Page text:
Cytological Findings Of The Esophagus Using Sponge Cytology On Patients Referred For Esophageal Endoscopy At Knh
Muriithi, Ruth Waithira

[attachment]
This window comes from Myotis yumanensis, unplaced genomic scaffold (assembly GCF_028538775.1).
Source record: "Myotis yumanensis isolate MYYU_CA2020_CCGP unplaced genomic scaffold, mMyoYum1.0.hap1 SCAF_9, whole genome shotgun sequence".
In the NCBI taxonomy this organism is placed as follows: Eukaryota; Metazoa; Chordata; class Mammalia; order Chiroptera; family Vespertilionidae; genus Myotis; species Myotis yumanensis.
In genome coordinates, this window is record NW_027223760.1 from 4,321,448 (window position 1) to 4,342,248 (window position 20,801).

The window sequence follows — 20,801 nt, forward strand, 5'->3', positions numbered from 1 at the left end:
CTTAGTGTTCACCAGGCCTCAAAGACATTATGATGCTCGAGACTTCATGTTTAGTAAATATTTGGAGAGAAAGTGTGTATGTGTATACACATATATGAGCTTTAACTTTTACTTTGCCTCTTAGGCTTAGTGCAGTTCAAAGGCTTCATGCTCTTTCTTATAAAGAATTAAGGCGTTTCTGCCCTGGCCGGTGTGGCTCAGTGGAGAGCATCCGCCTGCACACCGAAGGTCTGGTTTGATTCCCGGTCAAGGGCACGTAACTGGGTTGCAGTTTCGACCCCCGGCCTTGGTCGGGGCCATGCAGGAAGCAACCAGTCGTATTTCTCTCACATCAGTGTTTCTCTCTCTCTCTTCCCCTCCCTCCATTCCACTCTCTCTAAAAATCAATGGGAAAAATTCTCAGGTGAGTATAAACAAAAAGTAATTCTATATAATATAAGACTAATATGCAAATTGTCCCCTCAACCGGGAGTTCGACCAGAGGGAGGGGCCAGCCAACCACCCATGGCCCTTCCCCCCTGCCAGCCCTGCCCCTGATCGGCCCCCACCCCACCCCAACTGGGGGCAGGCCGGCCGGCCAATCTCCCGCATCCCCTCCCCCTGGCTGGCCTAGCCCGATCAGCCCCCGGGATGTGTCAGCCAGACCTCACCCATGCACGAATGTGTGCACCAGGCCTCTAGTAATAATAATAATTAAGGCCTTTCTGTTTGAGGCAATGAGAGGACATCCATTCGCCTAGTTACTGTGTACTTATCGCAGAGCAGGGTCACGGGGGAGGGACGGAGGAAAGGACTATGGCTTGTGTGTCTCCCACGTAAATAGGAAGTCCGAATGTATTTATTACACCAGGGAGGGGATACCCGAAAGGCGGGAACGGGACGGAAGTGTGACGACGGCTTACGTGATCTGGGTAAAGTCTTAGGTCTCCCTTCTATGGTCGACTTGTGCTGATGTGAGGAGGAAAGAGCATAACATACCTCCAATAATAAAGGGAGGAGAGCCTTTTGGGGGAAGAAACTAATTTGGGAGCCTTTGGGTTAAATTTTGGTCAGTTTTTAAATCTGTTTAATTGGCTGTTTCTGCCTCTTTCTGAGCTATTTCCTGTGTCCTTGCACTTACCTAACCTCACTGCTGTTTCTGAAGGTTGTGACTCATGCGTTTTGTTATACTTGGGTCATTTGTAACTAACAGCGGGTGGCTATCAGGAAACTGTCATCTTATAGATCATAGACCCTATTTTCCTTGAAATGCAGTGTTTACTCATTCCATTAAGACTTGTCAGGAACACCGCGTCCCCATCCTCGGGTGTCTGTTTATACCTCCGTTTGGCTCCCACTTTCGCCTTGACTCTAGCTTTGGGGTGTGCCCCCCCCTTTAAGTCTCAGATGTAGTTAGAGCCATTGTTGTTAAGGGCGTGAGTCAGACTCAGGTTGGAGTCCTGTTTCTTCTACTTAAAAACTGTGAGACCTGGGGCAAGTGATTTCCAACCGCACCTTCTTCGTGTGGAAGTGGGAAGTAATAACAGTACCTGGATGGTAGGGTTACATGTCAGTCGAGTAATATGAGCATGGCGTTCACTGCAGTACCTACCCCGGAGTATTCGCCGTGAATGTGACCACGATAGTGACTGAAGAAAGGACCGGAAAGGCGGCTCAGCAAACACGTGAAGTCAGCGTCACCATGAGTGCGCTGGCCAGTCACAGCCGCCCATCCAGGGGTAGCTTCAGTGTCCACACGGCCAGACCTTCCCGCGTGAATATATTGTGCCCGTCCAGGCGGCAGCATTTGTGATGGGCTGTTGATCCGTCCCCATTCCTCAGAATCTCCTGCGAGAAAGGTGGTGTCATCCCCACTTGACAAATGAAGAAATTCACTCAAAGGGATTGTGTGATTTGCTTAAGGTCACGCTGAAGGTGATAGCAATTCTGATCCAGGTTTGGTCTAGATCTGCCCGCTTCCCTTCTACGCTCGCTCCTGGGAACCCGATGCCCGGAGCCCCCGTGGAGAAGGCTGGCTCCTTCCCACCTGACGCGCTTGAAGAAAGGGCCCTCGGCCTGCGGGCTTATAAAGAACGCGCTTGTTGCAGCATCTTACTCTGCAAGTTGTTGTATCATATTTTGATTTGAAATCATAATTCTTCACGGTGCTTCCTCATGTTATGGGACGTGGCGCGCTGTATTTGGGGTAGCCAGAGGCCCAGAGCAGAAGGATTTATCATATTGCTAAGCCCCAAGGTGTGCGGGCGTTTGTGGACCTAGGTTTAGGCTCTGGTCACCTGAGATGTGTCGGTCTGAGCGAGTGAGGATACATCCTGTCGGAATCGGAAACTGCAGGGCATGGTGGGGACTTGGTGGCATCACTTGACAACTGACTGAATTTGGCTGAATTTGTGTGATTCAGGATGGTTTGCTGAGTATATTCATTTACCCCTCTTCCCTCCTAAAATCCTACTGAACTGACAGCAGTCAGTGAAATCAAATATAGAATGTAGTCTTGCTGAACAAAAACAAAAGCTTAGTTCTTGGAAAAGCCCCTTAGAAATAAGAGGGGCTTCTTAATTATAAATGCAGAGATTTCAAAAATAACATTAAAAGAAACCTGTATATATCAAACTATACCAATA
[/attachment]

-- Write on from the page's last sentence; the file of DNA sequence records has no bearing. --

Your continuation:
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Background: Esophageal cancer is the 9th most common cancer in the world, and the 5th most common cancer in developing countries. In Kenya, it is the most common cancer in men and the third in women; with the highest mortality rate of 10.2%. Esophageal cancer has poor prognosis because most of the patients present in advanced stages of the disease when current treatment modalities are not very effective. There are known precancerous lesions which can be diagnosed through exfoliative cytology to improve the esophageal cancer survival rates and at the same time reduce its mortality. Sponge cytology, balloon cytology and sponge- mesh are screening methods which have been extensively studied and are now being assimilated into clinical practice. Studies have shown sponge cytology to be readily accepted by patients compared to the other methods. Hence it was the method of choice for this study. Objective: To describe cytological findings of the esophagus using sponge cytology on patients referred for endoscopy at KNH. Design: A cross- sectional descriptive study. Setting: Kenyatta National Hospital endoscopy unit. Study Population: Both men and women who were referred for esophageal endoscopy. Method: A calculated sample size of sixty (60) patients was recruited and a structured questionnaire used to collect socio-demographic data and risk factors for esophageal disease. Smears made from specimen collected using a cytosponge (Oesotest, Actimed Switzerland) were fixed then stained with Papanicolaou stain. The smears were reported using The Bethesda Reporting System 2001. Results: All the 60 participants were blacks. The female to male ratio in this study was 2:1 (68.33% & 31.67% respectively). The peak age group was 41- 50 yrs (25.0%) and with mean age of 43.77 yrs (SD - 14.623). Majority of patients hailed from Central and Nairobi provinces. Of the clinical information elicited, persistent heartburn (59%) was most common complaint with dysphagia (8%) being among the least. Cytological findings were; (86.6%) NILM, intestinal metaplasia (10%), HSIL (1.7%) and SCC (1.7%). Among the 52 NILM patients, 9.6% were reported as inflammatory smears and 17.3% had candidiasis. Cytological findings compared well with endoscopic and biopsy findings with Kappa value of 0.588 (measure of agreement). This study reported few cases of esophageal cancer and therefore could not deduce a significant association between esophageal cancer and the associated risk factors. Conclusions: Majority of the patients in this study had non-neoplastic lesions and only a few with malignant lesions. Therefore, sponge cytology examination of the esophagus can be employed as a primary test whenever there is any suspicion of an esophageal lesion especially in clinical set-ups where endoscopy facilities and medical professionals are not available. Risk factors for esophageal cancer could not be assessed in this study hence, larger studies may be helpful in assessing the risk factors associated with esophageal cancer.